Now when you withhold for the whole year, your refund will be even bigger for 2017! But you know, I'm sure, that the tax refund is really YOUR money since you over-withheld from your paychecks. So don't forget to update the amount with your employer(s).

AND... Remember, you don't get to "keep" that tax money. The taxes are just being deferred until you withdraw from the account in retirement. So you need to save most of it for the long term.

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obafgkm
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Re: 2016 Tax Refund...Wife asked, "Is it legal?!?!"

Post by obafgkm » Tue Feb 28, 2017 5:49 am

duuuuuude wrote:After e-filing, I told my wife our expected refund and she asked "Is it legal?!?!"
celia wrote:A joint tax return was submitted and you didn't let your wife see the return before filing? What if she had questions or noticed something you didn't?

Since she is also liable for the accuracy of the return, please let her look at a copy before you submit it in the future.
I agree. When a joint return is e-filed, legally both spouses are "signing" their signatures and attesting the return is true. No different if the spouses are filing on paper by mail. One would not forge their spouse's signature on a paper return.

Nowizard
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Re: 2016 Tax Refund...Wife asked, "Is it legal?!?!"

Post by Nowizard » Tue Feb 28, 2017 6:13 am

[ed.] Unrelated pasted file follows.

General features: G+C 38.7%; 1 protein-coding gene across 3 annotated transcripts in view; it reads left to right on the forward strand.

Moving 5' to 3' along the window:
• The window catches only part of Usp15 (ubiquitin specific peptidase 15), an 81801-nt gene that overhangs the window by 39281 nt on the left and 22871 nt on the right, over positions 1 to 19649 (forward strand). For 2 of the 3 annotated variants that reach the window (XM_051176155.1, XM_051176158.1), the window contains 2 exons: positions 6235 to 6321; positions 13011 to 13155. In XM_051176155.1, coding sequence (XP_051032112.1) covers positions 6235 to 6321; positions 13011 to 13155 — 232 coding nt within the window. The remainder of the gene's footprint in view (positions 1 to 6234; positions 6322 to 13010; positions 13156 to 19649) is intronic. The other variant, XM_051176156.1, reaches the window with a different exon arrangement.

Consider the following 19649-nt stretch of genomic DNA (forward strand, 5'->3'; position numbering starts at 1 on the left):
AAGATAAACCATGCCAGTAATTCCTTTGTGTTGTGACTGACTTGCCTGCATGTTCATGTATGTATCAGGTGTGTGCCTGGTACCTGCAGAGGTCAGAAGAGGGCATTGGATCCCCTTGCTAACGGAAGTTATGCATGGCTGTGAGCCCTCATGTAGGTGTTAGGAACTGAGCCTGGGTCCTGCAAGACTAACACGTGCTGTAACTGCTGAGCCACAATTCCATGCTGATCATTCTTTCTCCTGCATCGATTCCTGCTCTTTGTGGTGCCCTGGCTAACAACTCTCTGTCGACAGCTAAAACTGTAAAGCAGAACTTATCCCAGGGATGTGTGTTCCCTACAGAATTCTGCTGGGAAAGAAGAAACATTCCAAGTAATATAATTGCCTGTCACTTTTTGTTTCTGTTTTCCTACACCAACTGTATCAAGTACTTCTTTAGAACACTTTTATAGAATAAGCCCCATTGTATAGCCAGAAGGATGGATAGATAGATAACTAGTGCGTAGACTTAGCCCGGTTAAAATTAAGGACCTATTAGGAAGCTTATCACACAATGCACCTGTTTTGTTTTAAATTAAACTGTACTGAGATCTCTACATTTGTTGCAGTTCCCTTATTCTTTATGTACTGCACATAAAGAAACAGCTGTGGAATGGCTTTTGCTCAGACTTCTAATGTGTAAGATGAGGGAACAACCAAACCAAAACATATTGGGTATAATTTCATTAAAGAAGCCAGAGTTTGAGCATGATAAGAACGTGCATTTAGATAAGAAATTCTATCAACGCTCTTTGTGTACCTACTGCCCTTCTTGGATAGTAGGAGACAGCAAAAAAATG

And the story may get better. We e-filed on February 21, and the refund hit our bank account on February 24!

Tim

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runner9
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Re: 2016 Tax Refund...Wife asked, "Is it legal?!?!"

Post by runner9 » Tue Feb 28, 2017 8:42 am

I agree, forecast out the rest of 2017 and if similar change your W4 withholding.

That's not government money you're getting as a refund, it's your own money you've been loaning to the government for free.

Rotarman
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Re: 2016 Tax Refund...Wife asked, "Is it legal?!?!"

Post by Rotarman » Tue Feb 28, 2017 8:50 am

celia wrote:
duuuuuude wrote:After e-filing, I told my wife our expected refund and she asked "Is it legal?!?!"
A joint tax return was submitted and you didn't let your wife see the return before filing? What if she had questions or noticed something you didn't?

Since she is also liable for the accuracy of the return, please let her look at a copy before you submit it in the future.
I also file taxes this way, even when we weren't married. I'm not too worried about her litigating me, and she has no desire to get in the weeds on the tax forms. In any case, congrats OP!